Originating in France, Art Deco developed in a variety of areas, such as visual arts, like painting and sculpture, graphic and product design, as well as architecture. This movement was validated in Paris in the year of 1925 with its first exhibition entitled International Exhibition of Modern Decorative and Industrial Arts. During this same show, the architect Le Corbusier was also showing his interior design work, and with the influence of the Bauhaus, he maintained a rational and pure design. The architect was initially against decorative art and advocated standard style houses, with no luxury – the extreme opposite of Deco art. It is believed he gave the movement’s name in the 1925 exhibit, but the term was only officially used in the 1960’s. Eventually, Le Corbusier gives into the Deco art and becomes one of the biggest names in the movement, as he was attracted by its modern aesthetic.
The artists involved with this movement worked with stylized circles or straight lines, and abstract designs formed with geometric shapes. Very different from its predecessors of the Art Nouveau, with their asymmetrical and serpentine lines. The figurative works would often depict animals and feminine figures. Even though the Deco and Nouveau had their difference in styles, it is safe to say one emerges from another. The Deco artists were also more interested in the decorative aspect of their art – as its name states. The movement was very influenced by Cubism, Futurism, and Constructivism, along with taking inspiration from the colorful Russian ballet of Diaghilev. Rich in cultural references, Deco artists would also study Oriental, Egyptian, Hindu, and Aztec art as a source of inspiration.
Many artists worked their decorative patterns into different media like Paul Poiret, a fashion designer, and decorator. He is one of the most influential people in fashion at the time, being famous for liberating women from the corsets. Poiret worked with and influenced the illustrator, painter, and designer Paul Iribe – who later in his career moved to Hollywood, where he met and had a relationship with the fashion designer Coco Channel.
Sonia Delaunay, also a fashion designer, worked with scenography and costume design in theater production, as well as producing colorful, circular, and abstract decorative paintings. Her work reflected her great knowledge of color and how she was able to create beautiful pallets in her paintings. The Russian artist, just known as Érte, worked in France, and also inherits this versatility in media from the Deco period. Érte is highly successful in many areas, such as interior, costume, and fashion design, working with jewelry as well. His illustrations are colorfully theatrical, full of decorative detail and usually portray women figures.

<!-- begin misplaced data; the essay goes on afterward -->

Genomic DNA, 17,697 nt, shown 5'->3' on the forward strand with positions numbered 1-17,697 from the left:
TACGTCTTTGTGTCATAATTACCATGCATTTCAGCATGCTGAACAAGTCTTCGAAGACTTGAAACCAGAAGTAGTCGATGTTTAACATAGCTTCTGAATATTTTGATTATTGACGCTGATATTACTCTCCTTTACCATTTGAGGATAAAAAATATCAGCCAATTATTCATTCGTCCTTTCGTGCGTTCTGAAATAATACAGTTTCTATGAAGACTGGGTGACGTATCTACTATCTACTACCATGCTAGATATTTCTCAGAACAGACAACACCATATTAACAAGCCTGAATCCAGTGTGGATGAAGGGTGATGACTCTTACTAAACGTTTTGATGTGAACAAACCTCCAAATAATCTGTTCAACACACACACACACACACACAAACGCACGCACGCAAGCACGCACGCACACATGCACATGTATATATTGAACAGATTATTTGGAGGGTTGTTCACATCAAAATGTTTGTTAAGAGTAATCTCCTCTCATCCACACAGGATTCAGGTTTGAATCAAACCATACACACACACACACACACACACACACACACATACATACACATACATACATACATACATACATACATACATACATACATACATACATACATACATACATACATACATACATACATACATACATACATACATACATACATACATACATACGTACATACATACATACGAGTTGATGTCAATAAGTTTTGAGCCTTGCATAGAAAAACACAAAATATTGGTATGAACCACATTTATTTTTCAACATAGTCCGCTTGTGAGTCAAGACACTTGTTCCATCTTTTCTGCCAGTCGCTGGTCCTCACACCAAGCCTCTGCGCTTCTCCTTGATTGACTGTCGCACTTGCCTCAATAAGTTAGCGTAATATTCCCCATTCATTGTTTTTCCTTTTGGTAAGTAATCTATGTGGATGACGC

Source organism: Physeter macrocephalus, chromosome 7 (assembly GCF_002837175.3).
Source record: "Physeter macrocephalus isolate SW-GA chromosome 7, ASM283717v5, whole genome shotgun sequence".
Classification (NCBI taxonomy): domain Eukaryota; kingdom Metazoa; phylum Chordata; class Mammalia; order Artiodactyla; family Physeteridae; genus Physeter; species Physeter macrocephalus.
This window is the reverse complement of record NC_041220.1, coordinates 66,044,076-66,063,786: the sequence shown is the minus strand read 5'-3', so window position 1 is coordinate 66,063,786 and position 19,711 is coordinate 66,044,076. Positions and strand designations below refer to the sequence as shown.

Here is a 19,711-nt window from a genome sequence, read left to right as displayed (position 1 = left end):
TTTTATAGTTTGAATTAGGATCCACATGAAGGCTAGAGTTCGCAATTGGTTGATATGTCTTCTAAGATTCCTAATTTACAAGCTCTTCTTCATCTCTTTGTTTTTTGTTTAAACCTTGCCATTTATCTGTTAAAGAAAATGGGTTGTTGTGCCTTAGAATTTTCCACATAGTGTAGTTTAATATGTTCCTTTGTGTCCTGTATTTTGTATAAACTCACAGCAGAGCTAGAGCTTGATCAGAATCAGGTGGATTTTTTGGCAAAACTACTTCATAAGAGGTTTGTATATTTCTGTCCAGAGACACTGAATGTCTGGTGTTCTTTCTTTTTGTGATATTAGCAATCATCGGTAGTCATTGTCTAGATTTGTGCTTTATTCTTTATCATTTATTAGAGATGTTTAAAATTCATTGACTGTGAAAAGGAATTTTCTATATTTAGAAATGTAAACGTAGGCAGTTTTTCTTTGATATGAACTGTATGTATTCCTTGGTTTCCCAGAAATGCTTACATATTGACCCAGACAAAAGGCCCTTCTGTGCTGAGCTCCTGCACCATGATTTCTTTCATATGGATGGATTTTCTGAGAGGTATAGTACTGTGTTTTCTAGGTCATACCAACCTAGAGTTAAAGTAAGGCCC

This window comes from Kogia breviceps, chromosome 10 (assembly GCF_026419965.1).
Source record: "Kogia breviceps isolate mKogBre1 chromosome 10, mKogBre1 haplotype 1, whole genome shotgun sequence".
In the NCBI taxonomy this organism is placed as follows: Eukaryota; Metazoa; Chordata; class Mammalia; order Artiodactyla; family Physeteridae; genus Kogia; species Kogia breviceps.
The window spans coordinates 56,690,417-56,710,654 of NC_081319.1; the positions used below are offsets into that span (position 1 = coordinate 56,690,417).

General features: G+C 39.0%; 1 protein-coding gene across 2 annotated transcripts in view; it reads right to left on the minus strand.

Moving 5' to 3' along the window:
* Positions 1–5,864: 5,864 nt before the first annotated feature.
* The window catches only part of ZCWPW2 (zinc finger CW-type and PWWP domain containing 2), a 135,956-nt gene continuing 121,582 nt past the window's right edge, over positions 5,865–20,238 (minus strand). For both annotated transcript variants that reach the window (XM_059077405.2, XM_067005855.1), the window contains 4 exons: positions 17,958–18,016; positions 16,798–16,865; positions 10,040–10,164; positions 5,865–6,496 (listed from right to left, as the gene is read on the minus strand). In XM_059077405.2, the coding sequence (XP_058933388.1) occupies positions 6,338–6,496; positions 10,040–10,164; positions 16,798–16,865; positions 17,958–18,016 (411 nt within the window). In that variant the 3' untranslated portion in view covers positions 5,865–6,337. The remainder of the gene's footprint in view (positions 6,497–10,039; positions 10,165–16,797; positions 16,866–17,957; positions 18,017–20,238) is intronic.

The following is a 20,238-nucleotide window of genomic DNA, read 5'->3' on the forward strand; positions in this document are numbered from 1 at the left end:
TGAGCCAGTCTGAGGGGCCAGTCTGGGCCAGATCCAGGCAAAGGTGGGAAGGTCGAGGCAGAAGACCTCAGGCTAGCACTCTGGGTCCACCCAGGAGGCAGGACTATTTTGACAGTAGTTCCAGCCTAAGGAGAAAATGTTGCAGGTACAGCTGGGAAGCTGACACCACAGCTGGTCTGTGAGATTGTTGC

The Deco art movement was initially targeted to the bourgeoisie society of the post-war, spreading through Europe. The artists worked with expensive and luxurious materials, such as ivory, jade and other precious stones. But in 1934, the Deco art takes a different turn with their first exhibition in The Metropolitan Museum of Art in New York. This overseas migration enabled a more direct approach to industrialized production, and artists begin to use techniques and materials of mass production. This Bauhaus related tendency marks a new era of the Deco art, for it now becomes popular and accessible, entering the everyday life of European and American families. The 1930’s are known for its Deco styled furniture, publicity, posters, fashion, jeweler, and even domestic appliances. The city of Miami, Florida is famous for its preserved Deco style architecture.
Originally Polish, Tamara de Lempicka was an extraordinary painter of the Deco art. She and her husband moved to Paris after the Russian Revolution of 1917, as he was temporarily imprisoned by the Bolsheviks. She was famous for being a bohemian woman and admittedly a bisexual, and she portrayed what was seen as a scandalous lifestyle at the time, in her paintings. She was influenced by Cubism and knew Pablo Picasso personally. Lempicka mostly represented voluptuous human figures, with dramatic and colorful fabrics. In Autoportrait (Tamara in the Green Bugatti), she painted a self-portrait in her car and was able to give movement by working with the flow of the fabric and the dynamic composition. By analyzing her paintings, you can notice how she incorporates three-dimensional geometric shapes in her figures, like in Young Lady with Gloves. Lempicka was the perfect example of a modern woman – fully emancipated in all ways.
The Deco movement dies down after the second half of the 1930’s, but it’s sophisticated and decorative style inspired many modern and post-modern artists and architects to come.